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Let $(x_n)_{n=1}^\infty$ a sequence on $(\mathbb{R},|.|)$

Show that $(x_n)$ is unbounded if and only if exists a subsequence $(x_{n_k})$ of $(x_n)$ such that $\|x_{n_k}\|\geq k$ for all $k\in\mathbb{N}$.

My try:

$\Leftarrow]$ Since the subsequence $(x_{n_k})$ is divergent then is trivial that $(x_n)$ is unbounded.

$\Rightarrow]$ (I was thinking on define a subsequence $x_n > k$ for each $k$ and prove it by induction, but I'm not sure if it's the best way to prove it)

Any suggestions would be great!

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    $\begingroup$ For the direct way the only issue is that you need $n_k\nearrow$ so you have to show that $\{x_n\mid n\ge n_k\}$ is still unbounded (i.e. removing finitely many terms does not change the behaviour). $\endgroup$ – zwim May 25 '20 at 17:31
  • $\begingroup$ I would like to add that this depends on the axiom of dependent choice. $\endgroup$ – Yai0Phah May 25 '20 at 18:37
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Suppose that the sequence $(x_n)$ is not bounded. By definition a sequence is bounded if there exists a positive number $L$ such that $|x_n|<L$ for all $n\in\mathbb{N}$. The negation of this statement is: For any choice of constant $L>0$, there is some $n$ such that $|x_n|>L$.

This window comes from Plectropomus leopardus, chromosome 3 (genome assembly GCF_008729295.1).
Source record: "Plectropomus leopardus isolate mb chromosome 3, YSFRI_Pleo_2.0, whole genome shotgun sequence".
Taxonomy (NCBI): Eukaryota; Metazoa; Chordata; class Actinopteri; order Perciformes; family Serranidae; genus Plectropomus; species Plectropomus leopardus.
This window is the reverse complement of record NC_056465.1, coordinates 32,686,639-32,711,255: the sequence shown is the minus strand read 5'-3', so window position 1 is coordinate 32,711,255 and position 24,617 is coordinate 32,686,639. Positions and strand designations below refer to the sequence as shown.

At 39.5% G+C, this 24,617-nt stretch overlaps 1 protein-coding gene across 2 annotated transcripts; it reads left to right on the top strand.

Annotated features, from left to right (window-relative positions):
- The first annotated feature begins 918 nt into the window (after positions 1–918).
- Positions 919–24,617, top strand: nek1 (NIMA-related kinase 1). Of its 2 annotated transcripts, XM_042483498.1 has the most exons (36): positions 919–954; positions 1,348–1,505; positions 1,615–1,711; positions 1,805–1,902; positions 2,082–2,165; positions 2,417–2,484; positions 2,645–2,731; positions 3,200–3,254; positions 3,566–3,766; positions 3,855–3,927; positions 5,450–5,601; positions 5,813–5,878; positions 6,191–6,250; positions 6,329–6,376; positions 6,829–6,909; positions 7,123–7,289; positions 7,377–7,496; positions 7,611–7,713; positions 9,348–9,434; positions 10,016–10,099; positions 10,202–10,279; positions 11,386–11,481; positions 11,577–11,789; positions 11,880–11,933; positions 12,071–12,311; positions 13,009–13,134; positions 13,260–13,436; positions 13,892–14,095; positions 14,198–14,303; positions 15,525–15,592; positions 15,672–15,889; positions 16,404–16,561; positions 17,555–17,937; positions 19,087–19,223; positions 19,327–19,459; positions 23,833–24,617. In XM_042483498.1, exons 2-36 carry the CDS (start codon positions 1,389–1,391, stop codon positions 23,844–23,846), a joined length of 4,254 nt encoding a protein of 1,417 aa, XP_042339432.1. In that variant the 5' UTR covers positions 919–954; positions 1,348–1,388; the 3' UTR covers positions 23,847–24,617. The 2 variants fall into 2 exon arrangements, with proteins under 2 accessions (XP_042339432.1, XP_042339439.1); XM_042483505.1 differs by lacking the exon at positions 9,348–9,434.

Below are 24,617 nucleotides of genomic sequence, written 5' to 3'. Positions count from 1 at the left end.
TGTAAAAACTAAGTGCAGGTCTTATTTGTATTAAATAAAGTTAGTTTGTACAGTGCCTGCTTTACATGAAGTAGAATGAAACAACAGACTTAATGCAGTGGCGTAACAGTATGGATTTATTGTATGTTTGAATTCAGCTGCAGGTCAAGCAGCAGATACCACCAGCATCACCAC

So in particular if $\{x_n\}$ is not bounded then you can choose $n_1$ such that $|x_{n_1}| >1$.You surely can find such $n_1$, otherwise $\{x_n\}$ would be bounded by the unit interval centered at zero. Then choose $n_2$ such that $|x_{n_2}| >2$ and so on . By induction you get $\{x_{n_k}\}$ such that $|x_{n_k}|>k$ for all $k$ which implies that $x_{n_k}$ is unbounded as well.

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    $\begingroup$ ok, but how do you ensure the $n_i$ are increasing ? $\endgroup$ – zwim May 25 '20 at 17:35
  • $\begingroup$ I should choose each $n_i$ greater that the ones already chosen. $\endgroup$ – Maryam May 25 '20 at 17:36
  • $\begingroup$ why can you do so ? $\endgroup$ – zwim May 25 '20 at 17:36
  • $\begingroup$ because, when I have chosen an element in the subsequence, I remove that element from the sequence and what remains is still unbounded, I suppose $\endgroup$ – Maryam May 25 '20 at 17:37
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    $\begingroup$ Would the issue be resolved by instead of saying remove the element from the sequence, remove all elements from the sequence with index less than or equal to $n_1$. This way the remaining sequence consists of terms from the original sequence, and it is unbounded, but you are guaranteed to have an increasing sequence of $n_i$ $\endgroup$ – masiewpao May 25 '20 at 18:19

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